Antique Chinese 17th Century Ming Gilt Bronze Palden Lhamo 吉祥天母 Consecrated Buddha Statue
Antique Chinese Gilt Bronze Buddha Statue
Palden Lhamo 吉祥天母
Dharmapala on White Mule
Circa: Ming Dynasty, 17th-18th century
H 8.75 in. (22cm.), W 8.25 in. (21cm.), D 3 in. (7.5cm.)
Condition: very good, lost trident
A rare 17th century Ming bronze Palden Lhamo, the Goddess of Wealth. She is seated sideways in a striking pose, on a flayed human skin saddle on a mule galloping on a pedestal of a sea of blood and body parts. Palden Lhamo wears a skull crown with a crescent moon over her upswept hair, while her open mouth is crunching on a corpse in its large fangs, her three glaring eyes staring down at the skull cup in her left hand, a trident held in her raised right hand is now missing, adorning her chest is two human feet and a dangling solar disk, wrapping around her is a long rosary string of human heads that symbolizes the conquest of evil.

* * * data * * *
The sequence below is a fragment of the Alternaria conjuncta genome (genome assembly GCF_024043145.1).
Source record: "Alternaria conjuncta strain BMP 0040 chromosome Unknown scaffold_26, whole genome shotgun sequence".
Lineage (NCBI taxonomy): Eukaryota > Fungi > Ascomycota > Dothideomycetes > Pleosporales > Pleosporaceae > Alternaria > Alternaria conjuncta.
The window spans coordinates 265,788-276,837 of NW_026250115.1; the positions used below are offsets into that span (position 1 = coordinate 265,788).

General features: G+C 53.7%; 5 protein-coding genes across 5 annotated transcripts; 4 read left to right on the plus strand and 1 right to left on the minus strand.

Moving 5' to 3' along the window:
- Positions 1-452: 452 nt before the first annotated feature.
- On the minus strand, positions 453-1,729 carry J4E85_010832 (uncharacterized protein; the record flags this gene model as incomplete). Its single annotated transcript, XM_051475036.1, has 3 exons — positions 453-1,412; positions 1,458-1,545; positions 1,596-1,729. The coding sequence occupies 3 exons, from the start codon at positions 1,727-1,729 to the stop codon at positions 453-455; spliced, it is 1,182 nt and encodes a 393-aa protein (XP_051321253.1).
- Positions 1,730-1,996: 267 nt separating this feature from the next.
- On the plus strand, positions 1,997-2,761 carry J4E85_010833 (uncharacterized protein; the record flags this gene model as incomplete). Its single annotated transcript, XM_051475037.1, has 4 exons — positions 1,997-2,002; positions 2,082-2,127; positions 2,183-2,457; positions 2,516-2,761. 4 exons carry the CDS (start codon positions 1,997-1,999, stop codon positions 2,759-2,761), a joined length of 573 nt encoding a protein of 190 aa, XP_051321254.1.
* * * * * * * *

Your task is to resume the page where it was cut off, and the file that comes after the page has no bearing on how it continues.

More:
The figure is based on the Tibetan rendition of the Indian Goddess Shridevi, while as the Queen of Sri Lanka, she opposed to the king's practice of human sacrifice, and consequently killed their son. Palden Lhamo is a tutelary goddess introduced to Tibet in the 10th century. She is the only female deity among the Eight Great Dharmapalas, the obstacle removers, and guardians of Buddhist Dharma. The Goddess is the principle protectress of Tibet, and the guardian deity of Dalai Lamas worshipped as the Auspicious Heavenly Mother on the 15th of the Ten Moon of the Tibetan calendar; she was also worshipped as a protector of Imperial China beginning from the Yuan Dynasty in the 14th century to the end of the Qing in the early 1900s'. The statue is sealed and consecrated with sanctimonious materials, along with a series of delicately engraved illegible characters visible on the on the underside of the mule.